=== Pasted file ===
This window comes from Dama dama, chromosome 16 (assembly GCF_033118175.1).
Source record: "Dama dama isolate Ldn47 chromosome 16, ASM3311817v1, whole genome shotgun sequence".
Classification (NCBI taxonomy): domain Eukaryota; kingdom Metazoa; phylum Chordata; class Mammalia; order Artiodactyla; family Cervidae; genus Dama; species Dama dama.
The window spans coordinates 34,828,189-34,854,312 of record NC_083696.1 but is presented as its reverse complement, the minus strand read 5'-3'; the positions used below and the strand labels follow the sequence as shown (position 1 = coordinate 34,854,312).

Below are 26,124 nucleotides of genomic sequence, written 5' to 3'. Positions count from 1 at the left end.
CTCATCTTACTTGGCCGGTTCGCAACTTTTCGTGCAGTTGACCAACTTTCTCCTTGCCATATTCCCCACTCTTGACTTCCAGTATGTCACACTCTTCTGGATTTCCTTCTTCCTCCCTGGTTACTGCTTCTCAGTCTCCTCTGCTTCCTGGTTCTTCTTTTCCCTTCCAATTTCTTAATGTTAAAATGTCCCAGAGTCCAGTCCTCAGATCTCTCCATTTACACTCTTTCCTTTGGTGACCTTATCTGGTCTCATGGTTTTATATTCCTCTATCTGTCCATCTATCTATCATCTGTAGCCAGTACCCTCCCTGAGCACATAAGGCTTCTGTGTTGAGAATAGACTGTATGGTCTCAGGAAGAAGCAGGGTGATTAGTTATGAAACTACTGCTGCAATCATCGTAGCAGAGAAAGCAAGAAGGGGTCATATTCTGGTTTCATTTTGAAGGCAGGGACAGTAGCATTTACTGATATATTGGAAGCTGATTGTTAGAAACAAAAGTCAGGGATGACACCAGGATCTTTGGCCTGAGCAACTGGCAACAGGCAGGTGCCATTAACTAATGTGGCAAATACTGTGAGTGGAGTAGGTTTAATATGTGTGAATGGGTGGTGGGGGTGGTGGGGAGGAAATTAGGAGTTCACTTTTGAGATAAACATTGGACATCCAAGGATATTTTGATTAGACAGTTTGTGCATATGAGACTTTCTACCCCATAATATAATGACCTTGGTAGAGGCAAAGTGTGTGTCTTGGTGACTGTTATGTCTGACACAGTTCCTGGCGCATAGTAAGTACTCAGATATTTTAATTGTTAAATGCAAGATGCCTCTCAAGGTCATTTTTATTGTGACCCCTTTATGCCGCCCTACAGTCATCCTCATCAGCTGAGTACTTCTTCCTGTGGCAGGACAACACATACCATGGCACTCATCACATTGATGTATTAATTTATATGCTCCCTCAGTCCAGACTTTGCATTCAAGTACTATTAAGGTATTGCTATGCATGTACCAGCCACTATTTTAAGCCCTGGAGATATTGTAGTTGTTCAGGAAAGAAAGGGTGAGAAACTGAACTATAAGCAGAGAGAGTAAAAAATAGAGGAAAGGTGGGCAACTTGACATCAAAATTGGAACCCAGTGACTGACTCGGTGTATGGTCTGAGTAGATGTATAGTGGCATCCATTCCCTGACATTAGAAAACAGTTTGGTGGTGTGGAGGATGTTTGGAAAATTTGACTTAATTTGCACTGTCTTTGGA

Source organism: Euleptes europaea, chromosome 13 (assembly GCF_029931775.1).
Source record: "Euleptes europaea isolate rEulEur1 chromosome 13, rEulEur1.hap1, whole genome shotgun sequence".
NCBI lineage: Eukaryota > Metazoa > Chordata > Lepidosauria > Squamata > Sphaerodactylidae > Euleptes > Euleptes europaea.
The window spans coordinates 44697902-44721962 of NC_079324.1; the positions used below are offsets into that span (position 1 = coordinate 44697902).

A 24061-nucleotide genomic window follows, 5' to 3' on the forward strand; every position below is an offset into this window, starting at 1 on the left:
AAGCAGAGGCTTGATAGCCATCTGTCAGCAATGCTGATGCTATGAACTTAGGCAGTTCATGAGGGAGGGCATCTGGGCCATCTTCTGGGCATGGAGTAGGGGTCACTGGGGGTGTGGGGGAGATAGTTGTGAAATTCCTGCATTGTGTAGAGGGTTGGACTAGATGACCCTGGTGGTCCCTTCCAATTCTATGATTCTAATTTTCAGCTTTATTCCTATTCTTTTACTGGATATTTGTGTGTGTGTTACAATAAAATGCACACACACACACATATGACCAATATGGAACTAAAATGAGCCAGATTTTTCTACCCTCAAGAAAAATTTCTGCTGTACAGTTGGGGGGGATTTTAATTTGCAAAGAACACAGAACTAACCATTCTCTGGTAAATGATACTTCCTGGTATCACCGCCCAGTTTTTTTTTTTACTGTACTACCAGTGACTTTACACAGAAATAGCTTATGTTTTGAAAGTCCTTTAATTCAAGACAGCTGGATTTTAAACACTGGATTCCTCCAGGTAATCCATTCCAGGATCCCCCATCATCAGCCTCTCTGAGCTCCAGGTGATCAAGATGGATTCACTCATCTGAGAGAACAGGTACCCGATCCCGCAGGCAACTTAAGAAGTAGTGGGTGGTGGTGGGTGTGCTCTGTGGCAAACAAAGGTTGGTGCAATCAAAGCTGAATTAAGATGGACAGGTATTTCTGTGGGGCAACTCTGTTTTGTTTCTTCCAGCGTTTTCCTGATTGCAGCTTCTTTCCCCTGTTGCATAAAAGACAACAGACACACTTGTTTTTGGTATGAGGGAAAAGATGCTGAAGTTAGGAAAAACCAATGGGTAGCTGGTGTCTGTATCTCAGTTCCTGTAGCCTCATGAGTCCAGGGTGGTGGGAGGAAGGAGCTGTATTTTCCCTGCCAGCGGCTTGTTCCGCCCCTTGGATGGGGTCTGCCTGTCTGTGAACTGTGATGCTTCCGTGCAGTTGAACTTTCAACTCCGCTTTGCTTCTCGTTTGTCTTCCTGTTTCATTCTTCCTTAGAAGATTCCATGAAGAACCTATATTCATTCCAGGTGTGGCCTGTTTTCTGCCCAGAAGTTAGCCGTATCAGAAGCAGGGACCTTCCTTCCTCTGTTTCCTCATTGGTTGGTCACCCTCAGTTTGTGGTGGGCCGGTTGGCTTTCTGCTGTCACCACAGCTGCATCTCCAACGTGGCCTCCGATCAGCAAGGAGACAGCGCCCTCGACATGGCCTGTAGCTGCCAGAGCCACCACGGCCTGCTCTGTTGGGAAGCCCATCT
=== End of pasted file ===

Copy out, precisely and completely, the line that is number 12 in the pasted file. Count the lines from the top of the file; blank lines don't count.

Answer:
AAGCAGAGGCTTGATAGCCATCTGTCAGCAATGCTGATGCTATGAACTTAGGCAGTTCATGAGGGAGGGCATCTGGGCCATCTTCTGGGCATGGAGTAGGGGTCACTGGGGGTGTGGGGGAGATAGTTGTGAAATTCCTGCATTGTGTAGAGGGTTGGACTAGATGACCCTGGTGGTCCCTTCCAATTCTATGATTCTAATTTTCAGCTTTATTCCTATTCTTTTACTGGATATTTGTGTGTGTGTTACAATAAAATGCACACACACACACATATGACCAATATGGAACTAAAATGAGCCAGATTTTTCTACCCTCAAGAAAAATTTCTGCTGTACAGTTGGGGGGGATTTTAATTTGCAAAGAACACAGAACTAACCATTCTCTGGTAAATGATACTTCCTGGTATCACCGCCCAGTTTTTTTTTTTACTGTACTACCAGTGACTTTACACAGAAATAGCTTATGTTTTGAAAGTCCTTTAATTCAAGACAGCTGGATTTTAAACACTGGATTCCTCCAGGTAATCCATTCCAGGATCCCCCATCATCAGCCTCTCTGAGCTCCAGGTGATCAAGATGGATTCACTCATCTGAGAGAACAGGTACCCGATCCCGCAGGCAACTTAAGAAGTAGTGGGTGGTGGTGGGTGTGCTCTGTGGCAAACAAAGGTTGGTGCAATCAAAGCTGAATTAAGATGGACAGGTATTTCTGTGGGGCAACTCTGTTTTGTTTCTTCCAGCGTTTTCCTGATTGCAGCTTCTTTCCCCTGTTGCATAAAAGACAACAGACACACTTGTTTTTGGTATGAGGGAAAAGATGCTGAAGTTAGGAAAAACCAATGGGTAGCTGGTGTCTGTATCTCAGTTCCTGTAGCCTCATGAGTCCAGGGTGGTGGGAGGAAGGAGCTGTATTTTCCCTGCCAGCGGCTTGTTCCGCCCCTTGGATGGGGTCTGCCTGTCTGTGAACTGTGATGCTTCCGTGCAGTTGAACTTTCAACTCCGCTTTGCTTCTCGTTTGTCTTCCTGTTTCATTCTTCCTTAGAAGATTCCATGAAGAACCTATATTCATTCCAGGTGTGGCCTGTTTTCTGCCCAGAAGTTAGCCGTATCAGAAGCAGGGACCTTCCTTCCTCTGTTTCCTCATTGGTTGGTCACCCTCAGTTTGTGGTGGGCCGGTTGGCTTTCTGCTGTCACCACAGCTGCATCTCCAACGTGGCCTCCGATCAGCAAGGAGACAGCGCCCTCGACATGGCCTGTAGCTGCCAGAGCCACCACGGCCTGCTCTGTTGGGAAGCCCATCT